We were sharing a home off base in Gelnhausen, Germany, so had no fear of anyone disturbing us. We sat on the bedroom floor. Stickman managed the Lotus; I just sat with my legs crossed. The breath technique was easy enough - in through the nose, hold, out through the mouth - and the chant, which I no longer remember, had something to do with the Goddess, or the Mother. I entered the practice quickly and completely. Whatever time passed I don't know, and I don't know if my eyes were open or closed, but I had the distinct picture of the room - myself seated on the floor, and myself in the opposite corner in a seated position, but hovering in the air near the ceiling in a perspective that was like looking through the wrong end of a telescope. A great energy seemed to flow between the two me’s, and though there was no movement except my breath it seemed as though we were hurtling through space - or space was hurtling past us. It was a highly charged experience - a "rush" in the language of the times. I don’t know how long I was gone, but at some point I heard Stickman calling my name. The sound was traveling through a lot of space in order to reach me, and though I couldn’t ignore it I did my best to disregard it. I was determined to stay out-there. Stickman eventually applied a cold towel to my neck, and forced my self back onto myself. I fell over, and Stickman patted my face and repeated my name over and over. I mumbled something like, "No, no, I don't want to come back," but come back I did, feeling remarkably sober, but drained. Stickman was quite frightened. After I'd finally snapped back from wherever I'd been he flipped and went on and on about how he should never have taught me the technique, and about how I could have left permanently and ended up in a mental hospital; and he made me promise I'd never try the techniques again.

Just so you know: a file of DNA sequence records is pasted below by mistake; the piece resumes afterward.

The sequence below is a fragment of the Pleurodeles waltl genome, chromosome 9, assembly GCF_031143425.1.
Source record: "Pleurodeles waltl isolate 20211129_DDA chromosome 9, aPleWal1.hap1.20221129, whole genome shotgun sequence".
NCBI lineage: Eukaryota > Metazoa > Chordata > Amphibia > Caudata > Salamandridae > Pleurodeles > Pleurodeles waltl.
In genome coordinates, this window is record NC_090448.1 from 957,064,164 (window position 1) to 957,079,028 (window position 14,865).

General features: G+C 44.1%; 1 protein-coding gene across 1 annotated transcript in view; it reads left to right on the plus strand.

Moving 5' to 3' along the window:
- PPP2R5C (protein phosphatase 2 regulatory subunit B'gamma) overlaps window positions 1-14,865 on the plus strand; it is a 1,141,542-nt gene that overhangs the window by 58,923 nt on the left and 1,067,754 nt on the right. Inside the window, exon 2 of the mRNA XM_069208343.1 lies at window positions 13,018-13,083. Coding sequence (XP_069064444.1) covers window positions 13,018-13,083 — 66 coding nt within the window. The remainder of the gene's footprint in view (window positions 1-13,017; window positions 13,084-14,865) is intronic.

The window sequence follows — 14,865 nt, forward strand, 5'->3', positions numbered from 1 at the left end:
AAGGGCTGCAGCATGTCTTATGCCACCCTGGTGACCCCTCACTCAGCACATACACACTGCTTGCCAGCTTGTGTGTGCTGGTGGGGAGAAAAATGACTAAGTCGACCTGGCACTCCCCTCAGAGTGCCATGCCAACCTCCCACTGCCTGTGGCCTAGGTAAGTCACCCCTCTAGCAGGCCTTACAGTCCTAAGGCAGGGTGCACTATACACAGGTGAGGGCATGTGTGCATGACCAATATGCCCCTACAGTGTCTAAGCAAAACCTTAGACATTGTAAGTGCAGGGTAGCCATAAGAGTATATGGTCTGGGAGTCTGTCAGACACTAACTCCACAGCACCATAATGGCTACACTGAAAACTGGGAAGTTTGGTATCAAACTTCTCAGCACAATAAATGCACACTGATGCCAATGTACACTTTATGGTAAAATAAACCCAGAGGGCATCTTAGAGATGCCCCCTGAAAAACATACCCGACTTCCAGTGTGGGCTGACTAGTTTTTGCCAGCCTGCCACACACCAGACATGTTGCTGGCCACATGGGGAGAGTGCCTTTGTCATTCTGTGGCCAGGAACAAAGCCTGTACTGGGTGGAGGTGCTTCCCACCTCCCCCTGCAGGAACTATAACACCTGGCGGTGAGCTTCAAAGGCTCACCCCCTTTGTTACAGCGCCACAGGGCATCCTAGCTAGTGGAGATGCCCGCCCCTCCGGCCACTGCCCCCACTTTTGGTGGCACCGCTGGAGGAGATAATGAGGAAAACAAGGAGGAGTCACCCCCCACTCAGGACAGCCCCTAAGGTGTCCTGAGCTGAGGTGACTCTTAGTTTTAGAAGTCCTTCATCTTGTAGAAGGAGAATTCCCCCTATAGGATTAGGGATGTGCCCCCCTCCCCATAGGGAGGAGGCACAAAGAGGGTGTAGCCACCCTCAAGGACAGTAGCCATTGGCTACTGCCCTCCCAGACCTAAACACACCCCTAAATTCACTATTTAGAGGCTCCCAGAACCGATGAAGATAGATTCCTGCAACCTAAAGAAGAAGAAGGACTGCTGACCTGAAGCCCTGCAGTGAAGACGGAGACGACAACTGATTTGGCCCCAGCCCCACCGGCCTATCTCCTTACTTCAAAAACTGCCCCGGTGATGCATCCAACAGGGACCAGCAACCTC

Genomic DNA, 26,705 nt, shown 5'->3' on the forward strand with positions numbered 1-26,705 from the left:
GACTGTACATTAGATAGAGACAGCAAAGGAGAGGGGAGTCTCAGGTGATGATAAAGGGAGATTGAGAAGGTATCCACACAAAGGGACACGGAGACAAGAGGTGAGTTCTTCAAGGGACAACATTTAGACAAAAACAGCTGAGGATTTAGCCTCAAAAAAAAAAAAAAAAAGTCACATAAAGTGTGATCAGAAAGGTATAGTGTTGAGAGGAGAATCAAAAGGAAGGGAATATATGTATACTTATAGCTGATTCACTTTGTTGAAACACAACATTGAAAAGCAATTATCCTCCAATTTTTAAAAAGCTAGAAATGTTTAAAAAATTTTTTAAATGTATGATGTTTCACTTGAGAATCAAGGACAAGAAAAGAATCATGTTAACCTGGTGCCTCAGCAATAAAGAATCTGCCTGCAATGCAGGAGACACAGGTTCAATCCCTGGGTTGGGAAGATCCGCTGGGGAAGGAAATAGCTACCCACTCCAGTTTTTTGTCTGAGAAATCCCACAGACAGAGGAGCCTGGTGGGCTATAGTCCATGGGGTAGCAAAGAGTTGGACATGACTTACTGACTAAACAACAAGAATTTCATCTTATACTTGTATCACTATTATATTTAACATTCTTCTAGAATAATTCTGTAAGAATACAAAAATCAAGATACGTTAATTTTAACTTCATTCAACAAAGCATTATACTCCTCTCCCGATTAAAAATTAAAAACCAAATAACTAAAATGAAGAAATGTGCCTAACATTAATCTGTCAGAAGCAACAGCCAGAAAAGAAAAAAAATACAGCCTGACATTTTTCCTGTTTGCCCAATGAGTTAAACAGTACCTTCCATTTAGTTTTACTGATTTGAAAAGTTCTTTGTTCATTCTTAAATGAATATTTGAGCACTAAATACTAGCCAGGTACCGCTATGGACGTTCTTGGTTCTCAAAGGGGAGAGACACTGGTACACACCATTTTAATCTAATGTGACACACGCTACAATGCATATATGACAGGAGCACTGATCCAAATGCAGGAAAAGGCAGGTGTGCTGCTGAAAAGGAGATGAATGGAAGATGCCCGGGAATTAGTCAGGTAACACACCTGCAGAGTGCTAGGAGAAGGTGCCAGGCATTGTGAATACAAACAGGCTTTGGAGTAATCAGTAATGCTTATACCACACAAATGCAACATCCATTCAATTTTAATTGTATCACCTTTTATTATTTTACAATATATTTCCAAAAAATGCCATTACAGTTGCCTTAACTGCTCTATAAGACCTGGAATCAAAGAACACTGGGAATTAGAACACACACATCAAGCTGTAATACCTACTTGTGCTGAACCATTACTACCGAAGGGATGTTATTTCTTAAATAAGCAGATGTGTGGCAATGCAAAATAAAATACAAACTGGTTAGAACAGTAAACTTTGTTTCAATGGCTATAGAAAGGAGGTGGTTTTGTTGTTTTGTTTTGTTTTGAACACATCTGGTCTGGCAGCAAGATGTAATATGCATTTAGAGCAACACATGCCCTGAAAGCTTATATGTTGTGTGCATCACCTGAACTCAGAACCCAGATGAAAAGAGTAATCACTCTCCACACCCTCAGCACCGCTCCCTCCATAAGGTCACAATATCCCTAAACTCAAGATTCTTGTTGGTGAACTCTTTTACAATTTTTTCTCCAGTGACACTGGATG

Whatever the disassociation was, I liked it. The great feeling of energy passing from my seated form to my hovering self and the experience of "beyond-ness" was hugely exciting.

I never went back to the chant, I've never remembered it, but I did practice the breath for some little time after. The breath without the chant didn’t get me out-of-body, but did give me a tremendous erection. When I told Stickman about the priapic experiences he thought I was mocking him and took offense. I took great pains to assure him I wasn’t making fun, but he didn’t want to hear it. Stickman went back to his secretive modus operandi, and I went on to the dynamite grass I was getting through the mail from my friend in Vietnam, and the hash we were scoring in Frankfurt.